The estate of Duke Ellington is hoping to resurrect a royalties lawsuit against EMI Music Publishing, (now controlled by Sony/ATV) after a lower courts sided with the music company in the legal dispute.
The lawsuit, being led by Ellington’s grandson, first emerged in 2010, and centres on royalties – and the artificial reduction in artiste royalties as money is moved between a big music firm’s global subsidiaries and the division to which the creator is directly signed to. It is common practice for each subsidiary to take a commission, with the artist getting their percentage cut only of the monies that reach their home division – here with EMI treats its businesses in other countries as if they were third-party sub-publishers, with Ellington’s estate arguing in reality that they are, in fact, different offices of the same company. And more importantly, Team Ellington alleged that this directly breached the jazz great’s 1961 contract with Mills Music, which was subsequently acquired by the EMI publishing firm.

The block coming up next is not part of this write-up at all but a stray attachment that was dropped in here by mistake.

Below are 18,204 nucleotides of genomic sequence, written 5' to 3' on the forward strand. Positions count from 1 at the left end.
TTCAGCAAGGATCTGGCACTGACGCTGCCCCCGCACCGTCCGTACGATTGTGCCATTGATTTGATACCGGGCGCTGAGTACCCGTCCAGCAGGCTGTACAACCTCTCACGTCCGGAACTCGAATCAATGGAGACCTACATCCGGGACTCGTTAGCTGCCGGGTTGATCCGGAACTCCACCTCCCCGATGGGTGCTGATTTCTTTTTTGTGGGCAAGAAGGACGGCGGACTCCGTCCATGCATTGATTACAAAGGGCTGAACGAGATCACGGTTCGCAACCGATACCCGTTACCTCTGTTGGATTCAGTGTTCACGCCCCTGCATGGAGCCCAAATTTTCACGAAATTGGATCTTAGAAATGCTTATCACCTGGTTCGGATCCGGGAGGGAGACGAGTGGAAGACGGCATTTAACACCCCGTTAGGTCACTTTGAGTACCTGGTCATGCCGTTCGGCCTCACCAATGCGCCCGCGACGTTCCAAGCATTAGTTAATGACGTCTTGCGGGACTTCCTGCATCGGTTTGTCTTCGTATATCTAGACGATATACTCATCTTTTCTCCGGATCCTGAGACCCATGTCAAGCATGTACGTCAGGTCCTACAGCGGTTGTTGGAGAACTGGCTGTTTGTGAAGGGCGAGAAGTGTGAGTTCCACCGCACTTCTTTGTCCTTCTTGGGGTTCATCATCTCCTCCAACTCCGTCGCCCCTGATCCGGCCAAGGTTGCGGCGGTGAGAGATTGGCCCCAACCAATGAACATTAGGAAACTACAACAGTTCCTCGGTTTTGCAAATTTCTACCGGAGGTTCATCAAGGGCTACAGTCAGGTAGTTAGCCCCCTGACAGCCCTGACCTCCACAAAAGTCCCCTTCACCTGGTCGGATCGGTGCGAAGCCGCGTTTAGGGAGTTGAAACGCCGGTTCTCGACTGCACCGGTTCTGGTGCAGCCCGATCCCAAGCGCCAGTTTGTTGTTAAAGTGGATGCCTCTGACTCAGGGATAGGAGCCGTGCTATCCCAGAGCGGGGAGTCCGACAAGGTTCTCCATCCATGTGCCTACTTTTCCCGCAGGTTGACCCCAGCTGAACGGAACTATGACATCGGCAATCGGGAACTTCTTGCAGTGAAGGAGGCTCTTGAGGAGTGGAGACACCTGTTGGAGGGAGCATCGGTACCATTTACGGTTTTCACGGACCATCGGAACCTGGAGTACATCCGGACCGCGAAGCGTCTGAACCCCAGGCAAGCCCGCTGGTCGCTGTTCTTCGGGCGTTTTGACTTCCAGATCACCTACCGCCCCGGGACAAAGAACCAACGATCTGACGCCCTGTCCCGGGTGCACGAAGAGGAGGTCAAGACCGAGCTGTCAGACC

The court which first heard the case concluded that while the 1961 contract did specifically ban the publisher from allowing its subsidiaries to take additional cuts of any royalties, that only applied to subsidiaries of Mills Music that existed when the contract was signed, and not the plethora of global spin-off businesses added since. Appeal court judges questioned lawyers for both sides this week about reinstating the legal claim, and should rule on the matter next month.